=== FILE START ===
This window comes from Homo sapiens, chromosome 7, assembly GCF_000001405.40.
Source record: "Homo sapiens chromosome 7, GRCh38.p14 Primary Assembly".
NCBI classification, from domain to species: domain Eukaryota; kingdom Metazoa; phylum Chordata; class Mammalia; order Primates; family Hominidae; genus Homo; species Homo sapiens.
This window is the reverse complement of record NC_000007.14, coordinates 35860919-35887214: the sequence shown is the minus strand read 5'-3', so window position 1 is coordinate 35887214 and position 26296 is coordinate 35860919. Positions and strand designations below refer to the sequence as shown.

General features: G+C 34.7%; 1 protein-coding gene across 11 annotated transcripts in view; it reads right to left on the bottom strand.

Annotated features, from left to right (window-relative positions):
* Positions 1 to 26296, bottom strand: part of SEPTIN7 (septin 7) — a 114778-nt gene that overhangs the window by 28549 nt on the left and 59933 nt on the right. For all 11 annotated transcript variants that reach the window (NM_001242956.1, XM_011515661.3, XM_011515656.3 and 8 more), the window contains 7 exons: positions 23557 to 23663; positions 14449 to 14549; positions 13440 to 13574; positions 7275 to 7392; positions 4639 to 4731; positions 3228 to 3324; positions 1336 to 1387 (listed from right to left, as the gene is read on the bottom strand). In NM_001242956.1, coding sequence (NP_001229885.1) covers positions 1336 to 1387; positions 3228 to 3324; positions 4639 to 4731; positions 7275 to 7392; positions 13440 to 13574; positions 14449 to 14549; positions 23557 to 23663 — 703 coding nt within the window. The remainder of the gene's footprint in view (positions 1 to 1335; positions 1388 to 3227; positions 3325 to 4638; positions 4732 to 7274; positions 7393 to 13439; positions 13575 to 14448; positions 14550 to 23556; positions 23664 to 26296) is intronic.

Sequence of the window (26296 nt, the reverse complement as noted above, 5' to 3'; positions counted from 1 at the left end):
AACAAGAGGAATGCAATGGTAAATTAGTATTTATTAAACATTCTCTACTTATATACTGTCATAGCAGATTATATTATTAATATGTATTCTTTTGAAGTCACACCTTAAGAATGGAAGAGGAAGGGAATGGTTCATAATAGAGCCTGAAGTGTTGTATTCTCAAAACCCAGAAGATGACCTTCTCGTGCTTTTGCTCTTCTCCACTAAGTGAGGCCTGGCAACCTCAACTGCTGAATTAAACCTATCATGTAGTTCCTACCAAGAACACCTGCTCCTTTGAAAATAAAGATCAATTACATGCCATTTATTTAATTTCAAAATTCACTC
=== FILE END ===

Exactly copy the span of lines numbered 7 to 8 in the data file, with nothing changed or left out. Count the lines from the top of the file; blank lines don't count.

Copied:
* Positions 1 to 26296, bottom strand: part of SEPTIN7 (septin 7) — a 114778-nt gene that overhangs the window by 28549 nt on the left and 59933 nt on the right. For all 11 annotated transcript variants that reach the window (NM_001242956.1, XM_011515661.3, XM_011515656.3 and 8 more), the window contains 7 exons: positions 23557 to 23663; positions 14449 to 14549; positions 13440 to 13574; positions 7275 to 7392; positions 4639 to 4731; positions 3228 to 3324; positions 1336 to 1387 (listed from right to left, as the gene is read on the bottom strand). In NM_001242956.1, coding sequence (NP_001229885.1) covers positions 1336 to 1387; positions 3228 to 3324; positions 4639 to 4731; positions 7275 to 7392; positions 13440 to 13574; positions 14449 to 14549; positions 23557 to 23663 — 703 coding nt within the window. The remainder of the gene's footprint in view (positions 1 to 1335; positions 1388 to 3227; positions 3325 to 4638; positions 4732 to 7274; positions 7393 to 13439; positions 13575 to 14448; positions 14550 to 23556; positions 23664 to 26296) is intronic.

Sequence of the window (26296 nt, the reverse complement as noted above, 5' to 3'; positions counted from 1 at the left end):